Journey: Holiness

Posted: 03.01.2010 in journey

Holiness seems to be an awkward or unwanted thing to talk about in some circles these days. It feels sort of outdated or outside the trends of things being contemplated/discussed/or otherwise engaged, probably because it feels associated with an understanding of church/religion/spirituality that is focused on behavior. And while that behavior is often intellectually understood to be an outflow of what is in our hearts, the reality is that it is an attempt to do “the right things” and not let “the wrong things” see the light of day. And what we end up with leads us to a feeling of disjointedness and/or hypocrisy. Repression is different than redemption.

Now let me be clear at this juncture, I am not advocating that a person just do whatever they feel like in order to be “authentic”.  For instance, should you feel strongly that you would like to get out of your car and beat the crap out of the person who just cut you off, I am in no way advocating that you need to follow through with this in order to not be a hypocrite.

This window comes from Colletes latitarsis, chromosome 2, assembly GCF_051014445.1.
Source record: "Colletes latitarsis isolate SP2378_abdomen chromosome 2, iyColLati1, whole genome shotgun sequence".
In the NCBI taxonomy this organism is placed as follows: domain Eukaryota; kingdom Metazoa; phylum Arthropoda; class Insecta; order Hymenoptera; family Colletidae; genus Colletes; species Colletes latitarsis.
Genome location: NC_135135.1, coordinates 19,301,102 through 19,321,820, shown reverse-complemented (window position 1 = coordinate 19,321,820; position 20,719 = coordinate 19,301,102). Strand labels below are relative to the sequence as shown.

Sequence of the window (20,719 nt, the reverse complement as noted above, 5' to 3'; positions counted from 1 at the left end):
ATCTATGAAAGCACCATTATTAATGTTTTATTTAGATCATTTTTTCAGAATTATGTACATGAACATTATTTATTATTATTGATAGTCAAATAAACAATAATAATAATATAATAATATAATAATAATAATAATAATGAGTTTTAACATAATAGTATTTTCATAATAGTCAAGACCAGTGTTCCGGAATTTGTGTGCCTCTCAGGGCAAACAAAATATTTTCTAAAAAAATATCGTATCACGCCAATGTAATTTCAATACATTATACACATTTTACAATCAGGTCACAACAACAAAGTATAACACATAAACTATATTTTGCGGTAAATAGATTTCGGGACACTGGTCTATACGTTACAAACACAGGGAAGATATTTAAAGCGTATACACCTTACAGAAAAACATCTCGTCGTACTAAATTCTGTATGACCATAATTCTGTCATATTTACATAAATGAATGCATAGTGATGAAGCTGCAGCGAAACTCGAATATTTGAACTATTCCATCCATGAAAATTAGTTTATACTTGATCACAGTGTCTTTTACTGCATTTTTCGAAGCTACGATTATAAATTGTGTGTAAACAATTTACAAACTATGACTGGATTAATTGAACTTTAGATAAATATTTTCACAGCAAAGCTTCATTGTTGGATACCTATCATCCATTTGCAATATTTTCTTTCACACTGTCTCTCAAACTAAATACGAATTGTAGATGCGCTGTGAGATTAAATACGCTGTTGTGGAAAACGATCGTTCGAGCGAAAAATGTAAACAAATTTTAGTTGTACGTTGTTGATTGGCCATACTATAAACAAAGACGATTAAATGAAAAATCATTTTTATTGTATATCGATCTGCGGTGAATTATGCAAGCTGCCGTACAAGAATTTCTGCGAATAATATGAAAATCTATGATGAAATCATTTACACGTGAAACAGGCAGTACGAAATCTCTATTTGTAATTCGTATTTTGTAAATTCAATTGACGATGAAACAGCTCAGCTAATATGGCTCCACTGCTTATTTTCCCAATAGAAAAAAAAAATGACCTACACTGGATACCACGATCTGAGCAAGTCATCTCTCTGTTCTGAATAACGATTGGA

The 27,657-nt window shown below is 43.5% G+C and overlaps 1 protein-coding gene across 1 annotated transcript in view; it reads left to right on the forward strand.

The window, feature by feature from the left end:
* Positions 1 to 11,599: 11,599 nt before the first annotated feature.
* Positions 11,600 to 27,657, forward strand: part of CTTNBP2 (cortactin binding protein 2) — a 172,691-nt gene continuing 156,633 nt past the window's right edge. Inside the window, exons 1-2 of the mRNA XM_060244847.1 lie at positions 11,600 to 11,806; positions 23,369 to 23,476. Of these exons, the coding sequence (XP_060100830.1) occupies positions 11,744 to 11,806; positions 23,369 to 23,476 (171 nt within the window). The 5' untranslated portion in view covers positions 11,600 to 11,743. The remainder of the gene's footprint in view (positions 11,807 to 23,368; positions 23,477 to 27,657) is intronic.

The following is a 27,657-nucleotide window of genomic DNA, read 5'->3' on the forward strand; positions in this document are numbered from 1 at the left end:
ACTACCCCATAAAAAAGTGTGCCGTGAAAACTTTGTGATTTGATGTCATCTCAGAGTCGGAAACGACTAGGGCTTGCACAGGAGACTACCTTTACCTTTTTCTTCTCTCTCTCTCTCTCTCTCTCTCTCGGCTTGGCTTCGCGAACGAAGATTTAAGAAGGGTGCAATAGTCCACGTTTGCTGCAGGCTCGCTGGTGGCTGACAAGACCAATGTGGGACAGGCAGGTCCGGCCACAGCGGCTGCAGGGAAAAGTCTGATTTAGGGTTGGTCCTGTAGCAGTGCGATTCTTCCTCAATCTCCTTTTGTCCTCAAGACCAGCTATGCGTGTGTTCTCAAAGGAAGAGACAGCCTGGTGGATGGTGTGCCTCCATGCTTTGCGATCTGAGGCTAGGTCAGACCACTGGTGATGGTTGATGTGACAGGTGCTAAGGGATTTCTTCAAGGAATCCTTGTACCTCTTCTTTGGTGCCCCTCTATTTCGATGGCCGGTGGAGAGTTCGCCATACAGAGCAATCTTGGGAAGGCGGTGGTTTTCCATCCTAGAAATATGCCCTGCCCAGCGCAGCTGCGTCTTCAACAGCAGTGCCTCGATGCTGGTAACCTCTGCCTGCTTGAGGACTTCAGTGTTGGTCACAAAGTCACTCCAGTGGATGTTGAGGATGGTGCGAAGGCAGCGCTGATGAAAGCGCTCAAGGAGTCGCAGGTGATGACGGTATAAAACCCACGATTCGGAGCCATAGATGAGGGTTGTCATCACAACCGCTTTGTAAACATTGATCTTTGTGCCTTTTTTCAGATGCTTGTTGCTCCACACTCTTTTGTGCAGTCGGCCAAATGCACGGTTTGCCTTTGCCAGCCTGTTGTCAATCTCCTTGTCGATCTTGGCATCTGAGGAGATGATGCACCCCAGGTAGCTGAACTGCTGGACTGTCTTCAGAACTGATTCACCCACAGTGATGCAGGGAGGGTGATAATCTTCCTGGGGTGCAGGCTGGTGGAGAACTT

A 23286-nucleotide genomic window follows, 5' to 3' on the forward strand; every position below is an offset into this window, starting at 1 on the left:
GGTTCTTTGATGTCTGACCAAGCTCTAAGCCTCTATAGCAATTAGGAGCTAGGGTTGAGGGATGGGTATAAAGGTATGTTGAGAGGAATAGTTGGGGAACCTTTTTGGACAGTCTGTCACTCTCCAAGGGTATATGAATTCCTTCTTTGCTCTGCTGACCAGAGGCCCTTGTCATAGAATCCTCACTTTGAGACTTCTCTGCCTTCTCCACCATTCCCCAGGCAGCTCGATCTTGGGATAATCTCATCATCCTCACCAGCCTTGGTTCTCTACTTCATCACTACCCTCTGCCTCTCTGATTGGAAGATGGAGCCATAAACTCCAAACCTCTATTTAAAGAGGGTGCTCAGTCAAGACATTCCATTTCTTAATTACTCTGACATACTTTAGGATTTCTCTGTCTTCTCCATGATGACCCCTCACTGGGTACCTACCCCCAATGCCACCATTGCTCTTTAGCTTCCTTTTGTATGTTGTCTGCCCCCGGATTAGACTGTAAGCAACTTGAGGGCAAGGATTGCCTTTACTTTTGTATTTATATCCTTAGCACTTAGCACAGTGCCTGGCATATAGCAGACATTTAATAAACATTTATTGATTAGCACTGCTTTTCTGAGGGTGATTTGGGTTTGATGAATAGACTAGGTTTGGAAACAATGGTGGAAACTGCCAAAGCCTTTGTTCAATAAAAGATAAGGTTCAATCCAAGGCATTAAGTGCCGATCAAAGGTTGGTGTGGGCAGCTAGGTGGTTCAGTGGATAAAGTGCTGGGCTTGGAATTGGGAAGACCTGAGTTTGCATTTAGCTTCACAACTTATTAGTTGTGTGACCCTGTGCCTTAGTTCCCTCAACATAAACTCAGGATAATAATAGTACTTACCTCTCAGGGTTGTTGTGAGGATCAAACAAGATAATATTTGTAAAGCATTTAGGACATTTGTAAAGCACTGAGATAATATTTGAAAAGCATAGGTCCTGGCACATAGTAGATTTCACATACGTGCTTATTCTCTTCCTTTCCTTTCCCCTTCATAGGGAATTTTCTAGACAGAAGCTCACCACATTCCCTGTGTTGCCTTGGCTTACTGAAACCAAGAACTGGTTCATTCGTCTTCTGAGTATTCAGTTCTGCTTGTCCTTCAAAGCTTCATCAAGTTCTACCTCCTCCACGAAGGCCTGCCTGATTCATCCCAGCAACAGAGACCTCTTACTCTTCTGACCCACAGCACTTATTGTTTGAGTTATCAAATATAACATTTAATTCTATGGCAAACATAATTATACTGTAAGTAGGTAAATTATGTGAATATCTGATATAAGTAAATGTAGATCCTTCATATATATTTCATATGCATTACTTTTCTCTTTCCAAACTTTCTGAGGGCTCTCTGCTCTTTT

What I am advocating is that we need to not shove down/away thoughts and feelings that are not considered “holy”.    In psychological terms, that is known as “splitting.”  This does not make one holy, it makes one unhealthy psychologically.  So, what should one do with feelings and thoughts that are not good, helpful, or holy?  The first problem is the word “should.”   We are generally shoulding on ourselves, which only piles on shame to unmet expectations, which is also not repentance.

What are we to do?  We need to acknowledge these things in our hearts and minds.  I need to acknowledge that sometimes, I am an angry jerk, rather than wishing I wasn’t and pretending that is not really me.  It is a real part of me.  Accepting that and confessing that before God, and others if need be, is appropriate.   Inviting the conviction of the Spirit in my life and heart is necessary and good, because God is not interesting in condemning me for my anger.  God is interested in me agreeing with the truth that I am an angry man and then inviting Him to bring about grief and repentance of that which damages my relationships with myself and others.  This way, the fullness of who I am can be brought to light for me and God to see (and hopefully others), the good and the bad, the light and the dark,  so that the places of darkness experience the redemption that comes through the work of Christ manifested through the Spirit.

These thoughts feel in process for me still, what do you think?


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